Kenmare ND - Features

Real People. Real Jobs. Real Adventures.

Kenmare News









Thanks for reading some of the latest features about area people and events.  

To view every page and read every word of The Kenmare News each week,
subscribe to our ONLINE EDITION


Roast pork will replace wild game on menu for GooseFest's big night

GooseFest participants can be forgiven this year for asking, “Where’s the goose?”

10/10/12 (Wed)

By Caroline Downs

GooseFest participants can be forgiven this year for asking, “Where’s the goose?”

For that matter, they may as well ask, “Where’s the bear? Where’s the elk? Where’s the pheasant?”

After 23 years on the schedule, the popular Wild Game Feed can no longer be held.

“It’s disappointing that we’re not able to do it,” said Arlen Gartner, member of Kenmare’s GooseFest committee.

Gartner cited concerns raised by First District Health Unit Environmental Services inspectors through the years. “Their chief complaint was that we were using uninspected product,” Gartner said, referring to the donations of wild game received from area hunters for the event. “To purchase these meats, we’re talking $20 to $50 per pound, and we can’t afford that.”

FDHU was also concerned about the dishes not being cooked on the premises of the Wild Game Feed, under supervision, but in private and unlicensed kitchens by volunteers throughout the community.

“In conversations with First District Health Unit, they’re saying, ‘You guys are doing this year after year after year,’” Gartner said. The Wild Game Feed was accepted on certain conditions at one time by FDHU inspectors because it was considered as a unique occasion in the community. However, after serving bear roasts, stir-fried goose, and venison meatballs once a year for 23 years, the Health Department has to enforce the food safety rules.

Gartner said the entire committee was disappointed with the decision. “People looked forward to this,” he said. “We have people who come every year who wouldn’t be able to try wild game otherwise. This was a way of educating the public about the taste of these meats and different recipes for preparing them, and we do everything we can to keep things safe.”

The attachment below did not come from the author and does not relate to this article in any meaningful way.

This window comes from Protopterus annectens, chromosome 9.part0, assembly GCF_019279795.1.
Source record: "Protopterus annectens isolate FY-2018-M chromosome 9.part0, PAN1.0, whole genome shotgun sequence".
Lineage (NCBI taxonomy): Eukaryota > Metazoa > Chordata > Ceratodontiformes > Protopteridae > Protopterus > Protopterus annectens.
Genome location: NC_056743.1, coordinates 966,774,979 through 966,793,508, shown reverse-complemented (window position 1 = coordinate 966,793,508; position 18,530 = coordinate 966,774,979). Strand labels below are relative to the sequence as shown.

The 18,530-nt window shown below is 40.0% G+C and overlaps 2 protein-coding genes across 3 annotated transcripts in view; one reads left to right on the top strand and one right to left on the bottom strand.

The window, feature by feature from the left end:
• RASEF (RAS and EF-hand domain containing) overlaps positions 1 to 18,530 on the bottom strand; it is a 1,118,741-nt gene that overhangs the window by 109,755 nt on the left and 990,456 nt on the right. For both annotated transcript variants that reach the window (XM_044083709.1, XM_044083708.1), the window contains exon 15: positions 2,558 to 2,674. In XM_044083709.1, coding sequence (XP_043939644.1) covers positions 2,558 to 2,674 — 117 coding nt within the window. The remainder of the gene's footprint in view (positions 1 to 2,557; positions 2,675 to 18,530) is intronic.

The FDHU action will not change the GooseFest schedule, however. Local residents and visiting hunters can still look forward to a social hour, meal and the Goose Hunters Hall of Fame induction on Wednesday night, October 24th.

This year, the Wild Game Feed has changed to a BBQ Pork Feed. Gartner said three whole, inspected pork will be slow-cooked that day on rotisseries at the Memorial Hall. “This will satisfy what First District Health Unit wants to see,” he said.

The rest of the menu will be similar to past years, with mashed potatoes, gravy, fresh buns and corn served. Those folks who show up for supper early can snack on a variety of hors d’oeuvres and crackers. And the famous apple pies baked fresh for the meal will continue to be offered for dessert by the slice, with any leftover pies available for sale at the end of the evening.

Serving begins at 6 pm, and freewill donations are welcomed to offset the cost of the meal. The Hall of Fame induction will follow the supper.

GooseFest committee members invite everyone to the BBQ Pork Feed. “We hope the public still supports it,” Gartner said. “This night is a social gathering and a big part of GooseFest. We want people to enjoy themselves!”